The Rant 


First off, I have just two words for you: Mavis Staples.

Yes, all of you young hipsters out there with your woven caps and baggy jeans and ripped T-shirts and cool glasses and groovy ways and vegan diets and trust funds that you are hesitant to talk about. Yes, you. I love you all. But heed these two words: Mavis Staples.

Mavis Staples is coming to Minglewood Hall in Midtown Memphis on May 27th, and I want you all to be there. For one night, forget about your hip indie alt country rock folk reggae music and set about to see and hear this woman do her thing. I promise you won't regret it.

Just in case you don't know, Mavis Staples is American music royalty. She and her family began as gospel singers, marched with Dr. Martin Luther King Jr. and recorded the soundtrack to the civil rights movement in the United States, made their way to Memphis, changed the world with the music they recorded at Stax Records, and became icons in their own time on many levels. Mavis sang at the presidential inaugurations of John F. Kennedy, Jimmy Carter, and Bill Clinton. She has recorded with everyone from the Band to Pink Floyd, and, for heaven's sake, she dated Bob Dylan and he wanted her to marry him. Now, do I have your undivided attention?

Since those glory days, when people like the Staple Singers used music as a way to help make bad things get better, Mavis, as a solo artist, has done what hardly no other American musical artist has managed to do: At 71 years old — yes, 71, and beautiful as ever — she has recaptured the hearts of millions of people with a career that seems like it is just starting, and she is still singing songs that make bad things get better. Her latest foray into the recording studio was with Wilco lead man Jeff Tweedy. What other artist her age and stature and experience has even thought about doing anything that cool and unexpected? Not many.

Mavis wowed the crowd in December at the 33rd Annual Kennedy Center Honors singing a fabulous rendition of the Beatles' "Let It Be" to Paul McCartney, who was being honored and sitting in the audience with Barack and Michelle Obama, who were visibly blown away by her. And just last month, she received a Grammy for Best Americana Album for her Tweedy-produced You Are Not Alone LP. She beat out co-nominees Roseanne Cash, Los Lobos, Willie Nelson, and Robert Plant, who, just in case you might not know right off the bat, founded Led Zeppelin. Need I write much more?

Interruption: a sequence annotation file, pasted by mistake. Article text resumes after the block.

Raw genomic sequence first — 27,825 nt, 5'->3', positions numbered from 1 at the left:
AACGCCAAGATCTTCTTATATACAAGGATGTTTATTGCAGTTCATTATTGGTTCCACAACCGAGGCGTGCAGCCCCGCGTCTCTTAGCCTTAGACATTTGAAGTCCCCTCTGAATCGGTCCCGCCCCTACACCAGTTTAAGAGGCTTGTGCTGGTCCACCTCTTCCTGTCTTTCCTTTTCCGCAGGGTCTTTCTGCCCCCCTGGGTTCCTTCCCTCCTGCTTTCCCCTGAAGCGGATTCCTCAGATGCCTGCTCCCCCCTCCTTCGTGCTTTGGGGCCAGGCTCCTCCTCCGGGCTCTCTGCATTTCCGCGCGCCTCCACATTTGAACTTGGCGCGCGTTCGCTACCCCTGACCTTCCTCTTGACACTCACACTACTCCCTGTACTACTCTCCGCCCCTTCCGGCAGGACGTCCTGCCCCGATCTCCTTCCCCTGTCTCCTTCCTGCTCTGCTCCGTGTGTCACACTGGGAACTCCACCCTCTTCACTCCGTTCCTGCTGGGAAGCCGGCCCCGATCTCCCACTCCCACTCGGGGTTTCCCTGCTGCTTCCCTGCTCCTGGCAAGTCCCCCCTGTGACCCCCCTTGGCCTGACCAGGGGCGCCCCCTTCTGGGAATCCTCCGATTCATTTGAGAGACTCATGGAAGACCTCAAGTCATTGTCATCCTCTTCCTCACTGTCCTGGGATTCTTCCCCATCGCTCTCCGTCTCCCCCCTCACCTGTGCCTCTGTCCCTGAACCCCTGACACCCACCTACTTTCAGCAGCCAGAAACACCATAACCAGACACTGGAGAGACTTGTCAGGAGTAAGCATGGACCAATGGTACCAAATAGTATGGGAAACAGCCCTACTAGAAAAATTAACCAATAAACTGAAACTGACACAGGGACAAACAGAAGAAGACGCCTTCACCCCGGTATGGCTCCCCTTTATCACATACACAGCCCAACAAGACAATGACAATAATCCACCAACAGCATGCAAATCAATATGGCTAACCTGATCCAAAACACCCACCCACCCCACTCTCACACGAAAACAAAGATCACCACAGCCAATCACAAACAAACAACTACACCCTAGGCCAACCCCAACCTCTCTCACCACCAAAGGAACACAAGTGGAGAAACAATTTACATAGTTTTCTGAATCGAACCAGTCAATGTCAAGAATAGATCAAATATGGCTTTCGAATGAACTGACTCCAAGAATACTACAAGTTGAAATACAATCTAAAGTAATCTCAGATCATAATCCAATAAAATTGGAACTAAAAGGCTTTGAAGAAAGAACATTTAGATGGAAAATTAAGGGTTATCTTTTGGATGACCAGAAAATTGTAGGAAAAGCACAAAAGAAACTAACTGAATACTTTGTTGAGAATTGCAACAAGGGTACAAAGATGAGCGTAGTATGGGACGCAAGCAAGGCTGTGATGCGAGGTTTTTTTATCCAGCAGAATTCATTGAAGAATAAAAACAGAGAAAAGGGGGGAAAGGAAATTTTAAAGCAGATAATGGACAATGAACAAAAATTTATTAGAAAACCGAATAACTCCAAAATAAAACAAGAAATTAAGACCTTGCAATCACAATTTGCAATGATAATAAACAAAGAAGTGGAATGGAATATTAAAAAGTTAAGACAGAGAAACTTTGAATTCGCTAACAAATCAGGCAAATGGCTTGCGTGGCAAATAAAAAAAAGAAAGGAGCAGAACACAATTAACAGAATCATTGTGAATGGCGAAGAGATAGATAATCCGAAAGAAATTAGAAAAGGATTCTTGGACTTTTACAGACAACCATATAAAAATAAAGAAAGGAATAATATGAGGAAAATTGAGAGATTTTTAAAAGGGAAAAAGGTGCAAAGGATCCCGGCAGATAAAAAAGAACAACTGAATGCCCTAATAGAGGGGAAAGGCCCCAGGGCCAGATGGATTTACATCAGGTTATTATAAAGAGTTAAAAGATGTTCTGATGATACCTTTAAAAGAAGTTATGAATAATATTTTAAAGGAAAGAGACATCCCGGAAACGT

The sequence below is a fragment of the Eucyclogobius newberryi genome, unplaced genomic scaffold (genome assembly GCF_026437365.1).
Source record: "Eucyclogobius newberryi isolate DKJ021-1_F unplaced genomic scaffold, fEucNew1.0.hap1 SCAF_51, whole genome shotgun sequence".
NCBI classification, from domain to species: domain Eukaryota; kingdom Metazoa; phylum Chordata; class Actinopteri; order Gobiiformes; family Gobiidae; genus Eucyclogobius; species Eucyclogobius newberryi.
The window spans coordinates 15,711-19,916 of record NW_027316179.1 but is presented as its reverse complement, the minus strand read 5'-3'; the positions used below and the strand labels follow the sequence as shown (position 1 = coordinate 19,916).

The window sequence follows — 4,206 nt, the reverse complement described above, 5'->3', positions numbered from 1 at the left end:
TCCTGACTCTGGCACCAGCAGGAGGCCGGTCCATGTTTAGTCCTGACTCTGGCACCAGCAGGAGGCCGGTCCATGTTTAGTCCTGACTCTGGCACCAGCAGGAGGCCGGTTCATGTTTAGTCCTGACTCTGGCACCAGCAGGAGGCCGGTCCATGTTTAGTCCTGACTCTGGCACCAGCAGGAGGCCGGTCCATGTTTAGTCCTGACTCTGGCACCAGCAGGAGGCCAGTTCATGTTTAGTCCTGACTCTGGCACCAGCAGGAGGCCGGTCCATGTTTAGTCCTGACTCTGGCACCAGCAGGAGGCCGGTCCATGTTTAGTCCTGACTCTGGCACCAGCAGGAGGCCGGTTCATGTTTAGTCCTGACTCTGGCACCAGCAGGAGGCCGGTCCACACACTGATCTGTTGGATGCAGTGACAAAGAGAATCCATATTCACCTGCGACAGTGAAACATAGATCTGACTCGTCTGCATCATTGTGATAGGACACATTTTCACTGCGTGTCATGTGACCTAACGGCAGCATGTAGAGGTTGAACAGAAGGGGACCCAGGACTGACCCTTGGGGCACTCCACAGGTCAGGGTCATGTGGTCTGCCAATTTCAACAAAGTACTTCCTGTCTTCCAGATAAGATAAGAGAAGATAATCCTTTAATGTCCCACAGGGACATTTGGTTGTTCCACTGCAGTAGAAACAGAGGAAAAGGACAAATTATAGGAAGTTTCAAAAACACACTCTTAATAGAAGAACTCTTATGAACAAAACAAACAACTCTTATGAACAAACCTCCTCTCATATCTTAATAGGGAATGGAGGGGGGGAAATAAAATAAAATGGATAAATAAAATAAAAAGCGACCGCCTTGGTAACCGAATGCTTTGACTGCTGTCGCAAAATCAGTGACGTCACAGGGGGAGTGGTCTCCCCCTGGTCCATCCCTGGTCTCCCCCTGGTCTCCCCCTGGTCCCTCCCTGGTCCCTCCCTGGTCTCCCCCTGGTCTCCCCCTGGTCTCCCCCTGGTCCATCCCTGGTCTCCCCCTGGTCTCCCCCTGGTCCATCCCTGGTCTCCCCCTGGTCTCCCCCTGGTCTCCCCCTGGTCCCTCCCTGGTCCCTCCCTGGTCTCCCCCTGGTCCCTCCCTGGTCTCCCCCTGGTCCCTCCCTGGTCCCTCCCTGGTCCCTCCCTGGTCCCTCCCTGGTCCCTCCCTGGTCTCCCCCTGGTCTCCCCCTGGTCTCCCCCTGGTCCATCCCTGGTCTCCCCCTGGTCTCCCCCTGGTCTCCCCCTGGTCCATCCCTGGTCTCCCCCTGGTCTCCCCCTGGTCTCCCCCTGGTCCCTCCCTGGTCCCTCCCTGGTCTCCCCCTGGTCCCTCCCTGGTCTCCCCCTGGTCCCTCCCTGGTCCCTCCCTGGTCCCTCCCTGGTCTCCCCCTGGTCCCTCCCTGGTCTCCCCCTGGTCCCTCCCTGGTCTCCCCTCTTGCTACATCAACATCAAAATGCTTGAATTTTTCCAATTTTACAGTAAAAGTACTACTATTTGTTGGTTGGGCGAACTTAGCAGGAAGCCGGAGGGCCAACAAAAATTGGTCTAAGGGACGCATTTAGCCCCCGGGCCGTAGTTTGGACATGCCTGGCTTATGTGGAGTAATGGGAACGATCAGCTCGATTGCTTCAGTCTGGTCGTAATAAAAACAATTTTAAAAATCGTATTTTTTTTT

So, yes. Be young and hip and beautiful and sweet and adorable like so many of you are. But do yourself a favor and experience this thing of substance in a world where that's kind of a lost commodity, especially in the entertainment business. Go see Mavis Staples. If you don't love her, come tell me all about it over some tofu.

Ah, and speaking of young hipsters and tofu, I guess this is where I get to voice more of my getting older frustration.

I have been trying to find a really outlandishly delicious restaurant meal in Memphis and I have not had much luck. I haven't been everywhere, of course, but so far no luck. Just the other day I went to a very hip and trendy restaurant. I was excited. I felt hip. I felt trendy. I felt very Project Green Fork-ish. I ordered what I thought was going to be an exceptionally creative salad — according to the menu description, at least. I have never tasted such a murderous assault on plant foods in my life. Had I been there to write about this restaurant, I wouldn't have done it. I can't even bring myself to name the restaurant. It was something I want to put behind me, kind of like the 1980s. It wasn't pretty.

But what does this have to do with you? Your blogs, that's what. I've been trying to read the blogs and social network writings of your generation in regard to food and restaurants and the like, and I gotta tell you that you have some work to do. Do a little homework if you are going to pen things that are out there for the world to read and that have the potential to really affect people's livelihoods. Don't set the bar too low and give restaurants a free pass just because they use a couple of sprigs of locally grown herbs, but also don't diss them if you don't know what you're talking about.

I read one the other day about a restaurant I've wanted to try. The reviews were varied, but the one cohesive theme was that the service wasn't fast enough. In other words, you weren't getting what you wanted when you wanted it. But your impatience wasn't the problem. The problem was that you were complaining about not "receiving" your food fast enough. Receiving? You don't "receive" food. You "receive" guests and shipments and communion, and, in some cases, gifts. You don't "receive" grits. They just come to the table.

But it's a minor quibble. I do love you all and hope you will go see Mavis Staples. I know she'll be happy to receive you, and she will be well received.

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